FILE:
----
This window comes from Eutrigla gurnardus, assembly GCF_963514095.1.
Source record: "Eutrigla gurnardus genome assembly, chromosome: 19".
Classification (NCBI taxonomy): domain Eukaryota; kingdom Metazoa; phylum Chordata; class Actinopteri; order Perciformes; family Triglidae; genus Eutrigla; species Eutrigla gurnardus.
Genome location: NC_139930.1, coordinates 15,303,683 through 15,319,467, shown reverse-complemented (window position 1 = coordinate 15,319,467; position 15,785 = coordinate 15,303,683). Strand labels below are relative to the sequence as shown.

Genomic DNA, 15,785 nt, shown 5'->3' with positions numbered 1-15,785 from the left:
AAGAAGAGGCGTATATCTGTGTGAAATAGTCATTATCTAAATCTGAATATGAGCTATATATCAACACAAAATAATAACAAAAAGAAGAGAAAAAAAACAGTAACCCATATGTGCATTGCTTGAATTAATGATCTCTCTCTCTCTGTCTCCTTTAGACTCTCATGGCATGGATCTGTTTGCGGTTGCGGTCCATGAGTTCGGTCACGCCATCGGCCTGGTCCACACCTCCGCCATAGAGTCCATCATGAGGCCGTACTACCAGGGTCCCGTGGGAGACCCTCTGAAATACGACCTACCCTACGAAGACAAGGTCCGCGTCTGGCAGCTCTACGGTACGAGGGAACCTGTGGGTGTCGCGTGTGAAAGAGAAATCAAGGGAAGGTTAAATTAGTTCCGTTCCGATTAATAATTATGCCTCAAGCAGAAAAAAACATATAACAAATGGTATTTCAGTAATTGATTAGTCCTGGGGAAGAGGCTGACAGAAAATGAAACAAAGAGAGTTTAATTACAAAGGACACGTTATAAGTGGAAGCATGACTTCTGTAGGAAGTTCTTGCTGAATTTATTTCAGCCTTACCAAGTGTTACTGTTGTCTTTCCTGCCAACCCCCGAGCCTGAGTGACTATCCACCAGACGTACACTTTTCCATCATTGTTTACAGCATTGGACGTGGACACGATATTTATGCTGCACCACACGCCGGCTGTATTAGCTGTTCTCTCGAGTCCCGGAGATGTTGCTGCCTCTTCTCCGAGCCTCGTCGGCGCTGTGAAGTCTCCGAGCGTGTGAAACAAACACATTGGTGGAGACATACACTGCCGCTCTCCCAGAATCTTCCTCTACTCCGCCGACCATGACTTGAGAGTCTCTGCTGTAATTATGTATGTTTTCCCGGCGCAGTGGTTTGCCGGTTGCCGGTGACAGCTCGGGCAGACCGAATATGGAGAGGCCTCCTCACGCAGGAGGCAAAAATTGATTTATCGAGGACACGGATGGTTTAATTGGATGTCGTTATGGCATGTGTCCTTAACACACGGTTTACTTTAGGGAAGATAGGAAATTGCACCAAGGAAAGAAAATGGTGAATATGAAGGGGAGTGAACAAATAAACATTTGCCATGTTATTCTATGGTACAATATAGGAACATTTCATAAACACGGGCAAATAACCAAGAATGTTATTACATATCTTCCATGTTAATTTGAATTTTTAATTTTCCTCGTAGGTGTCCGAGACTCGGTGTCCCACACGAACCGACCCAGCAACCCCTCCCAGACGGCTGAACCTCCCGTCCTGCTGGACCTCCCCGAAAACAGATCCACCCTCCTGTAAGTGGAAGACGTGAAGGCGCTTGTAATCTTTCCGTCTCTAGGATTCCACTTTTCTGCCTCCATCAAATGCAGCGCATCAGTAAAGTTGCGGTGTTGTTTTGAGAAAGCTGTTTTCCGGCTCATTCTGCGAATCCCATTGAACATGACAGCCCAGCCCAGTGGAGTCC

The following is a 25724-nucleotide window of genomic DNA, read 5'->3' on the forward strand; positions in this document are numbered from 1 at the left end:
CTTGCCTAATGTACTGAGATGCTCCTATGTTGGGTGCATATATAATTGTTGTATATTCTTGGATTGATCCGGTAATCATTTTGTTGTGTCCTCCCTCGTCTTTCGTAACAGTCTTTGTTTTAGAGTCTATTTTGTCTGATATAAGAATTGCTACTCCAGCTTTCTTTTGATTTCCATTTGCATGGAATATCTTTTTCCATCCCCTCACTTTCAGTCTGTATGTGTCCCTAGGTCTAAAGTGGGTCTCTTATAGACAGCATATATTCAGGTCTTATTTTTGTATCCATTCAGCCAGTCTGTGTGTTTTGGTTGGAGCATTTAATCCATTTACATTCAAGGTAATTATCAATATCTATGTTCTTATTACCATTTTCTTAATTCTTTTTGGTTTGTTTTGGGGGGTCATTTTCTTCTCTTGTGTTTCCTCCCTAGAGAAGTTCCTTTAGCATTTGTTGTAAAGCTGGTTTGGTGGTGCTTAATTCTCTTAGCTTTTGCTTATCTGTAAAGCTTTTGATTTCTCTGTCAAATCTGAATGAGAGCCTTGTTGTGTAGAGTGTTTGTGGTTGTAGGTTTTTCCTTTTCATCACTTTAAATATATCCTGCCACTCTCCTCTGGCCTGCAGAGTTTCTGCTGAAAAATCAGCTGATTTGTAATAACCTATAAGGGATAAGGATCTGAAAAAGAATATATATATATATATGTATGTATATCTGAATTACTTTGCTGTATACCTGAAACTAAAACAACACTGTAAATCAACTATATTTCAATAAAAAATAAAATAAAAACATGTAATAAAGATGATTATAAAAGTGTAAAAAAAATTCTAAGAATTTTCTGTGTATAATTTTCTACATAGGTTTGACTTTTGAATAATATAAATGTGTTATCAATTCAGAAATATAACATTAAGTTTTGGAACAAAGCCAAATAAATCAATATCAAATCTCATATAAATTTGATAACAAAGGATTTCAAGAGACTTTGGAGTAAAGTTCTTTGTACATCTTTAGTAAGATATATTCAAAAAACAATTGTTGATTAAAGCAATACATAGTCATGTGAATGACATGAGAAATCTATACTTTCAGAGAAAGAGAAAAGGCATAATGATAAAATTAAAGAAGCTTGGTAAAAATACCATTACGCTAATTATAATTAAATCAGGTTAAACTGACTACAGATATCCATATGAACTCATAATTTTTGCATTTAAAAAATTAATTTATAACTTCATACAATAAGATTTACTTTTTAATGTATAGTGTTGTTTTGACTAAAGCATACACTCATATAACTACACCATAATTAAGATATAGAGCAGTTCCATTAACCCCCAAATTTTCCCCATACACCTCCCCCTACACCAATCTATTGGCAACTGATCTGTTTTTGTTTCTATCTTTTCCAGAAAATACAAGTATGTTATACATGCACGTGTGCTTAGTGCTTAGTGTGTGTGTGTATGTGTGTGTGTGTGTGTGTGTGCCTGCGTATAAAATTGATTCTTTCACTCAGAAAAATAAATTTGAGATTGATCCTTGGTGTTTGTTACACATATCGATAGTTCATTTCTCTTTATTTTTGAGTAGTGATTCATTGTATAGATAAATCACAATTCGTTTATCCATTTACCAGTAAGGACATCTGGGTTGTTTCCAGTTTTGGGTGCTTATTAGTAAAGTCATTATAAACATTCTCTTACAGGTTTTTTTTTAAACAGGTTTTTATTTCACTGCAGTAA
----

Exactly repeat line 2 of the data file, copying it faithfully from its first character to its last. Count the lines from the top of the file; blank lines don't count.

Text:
Source record: "Eutrigla gurnardus genome assembly, chromosome: 19".